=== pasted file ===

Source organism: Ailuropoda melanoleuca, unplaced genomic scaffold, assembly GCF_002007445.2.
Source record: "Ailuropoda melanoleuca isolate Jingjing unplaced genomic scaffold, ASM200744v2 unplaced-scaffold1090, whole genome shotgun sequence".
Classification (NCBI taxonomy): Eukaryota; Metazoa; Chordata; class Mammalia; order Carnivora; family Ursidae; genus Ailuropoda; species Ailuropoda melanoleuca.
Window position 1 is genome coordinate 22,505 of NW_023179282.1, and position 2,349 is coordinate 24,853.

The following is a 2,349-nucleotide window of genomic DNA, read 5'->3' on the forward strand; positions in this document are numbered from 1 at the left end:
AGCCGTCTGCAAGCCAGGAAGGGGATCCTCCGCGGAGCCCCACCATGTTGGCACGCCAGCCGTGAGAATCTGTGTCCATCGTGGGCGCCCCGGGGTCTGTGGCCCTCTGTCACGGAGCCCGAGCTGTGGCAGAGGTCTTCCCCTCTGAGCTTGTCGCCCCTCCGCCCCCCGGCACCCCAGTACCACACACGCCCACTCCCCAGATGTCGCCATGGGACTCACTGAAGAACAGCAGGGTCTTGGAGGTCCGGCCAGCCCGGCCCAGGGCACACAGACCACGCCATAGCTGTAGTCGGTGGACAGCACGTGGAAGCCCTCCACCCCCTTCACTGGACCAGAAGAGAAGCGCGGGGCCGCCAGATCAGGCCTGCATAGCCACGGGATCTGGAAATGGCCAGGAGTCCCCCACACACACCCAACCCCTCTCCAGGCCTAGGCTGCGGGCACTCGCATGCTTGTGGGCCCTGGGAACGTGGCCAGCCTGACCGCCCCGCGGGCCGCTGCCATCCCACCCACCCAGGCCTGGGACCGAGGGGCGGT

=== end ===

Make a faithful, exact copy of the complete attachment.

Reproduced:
Source organism: Ailuropoda melanoleuca, unplaced genomic scaffold, assembly GCF_002007445.2.
Source record: "Ailuropoda melanoleuca isolate Jingjing unplaced genomic scaffold, ASM200744v2 unplaced-scaffold1090, whole genome shotgun sequence".
Classification (NCBI taxonomy): Eukaryota; Metazoa; Chordata; class Mammalia; order Carnivora; family Ursidae; genus Ailuropoda; species Ailuropoda melanoleuca.
Window position 1 is genome coordinate 22,505 of NW_023179282.1, and position 2,349 is coordinate 24,853.

The following is a 2,349-nucleotide window of genomic DNA, read 5'->3' on the forward strand; positions in this document are numbered from 1 at the left end:
AGCCGTCTGCAAGCCAGGAAGGGGATCCTCCGCGGAGCCCCACCATGTTGGCACGCCAGCCGTGAGAATCTGTGTCCATCGTGGGCGCCCCGGGGTCTGTGGCCCTCTGTCACGGAGCCCGAGCTGTGGCAGAGGTCTTCCCCTCTGAGCTTGTCGCCCCTCCGCCCCCCGGCACCCCAGTACCACACACGCCCACTCCCCAGATGTCGCCATGGGACTCACTGAAGAACAGCAGGGTCTTGGAGGTCCGGCCAGCCCGGCCCAGGGCACACAGACCACGCCATAGCTGTAGTCGGTGGACAGCACGTGGAAGCCCTCCACCCCCTTCACTGGACCAGAAGAGAAGCGCGGGGCCGCCAGATCAGGCCTGCATAGCCACGGGATCTGGAAATGGCCAGGAGTCCCCCACACACACCCAACCCCTCTCCAGGCCTAGGCTGCGGGCACTCGCATGCTTGTGGGCCCTGGGAACGTGGCCAGCCTGACCGCCCCGCGGGCCGCTGCCATCCCACCCACCCAGGCCTGGGACCGAGGGGCGGT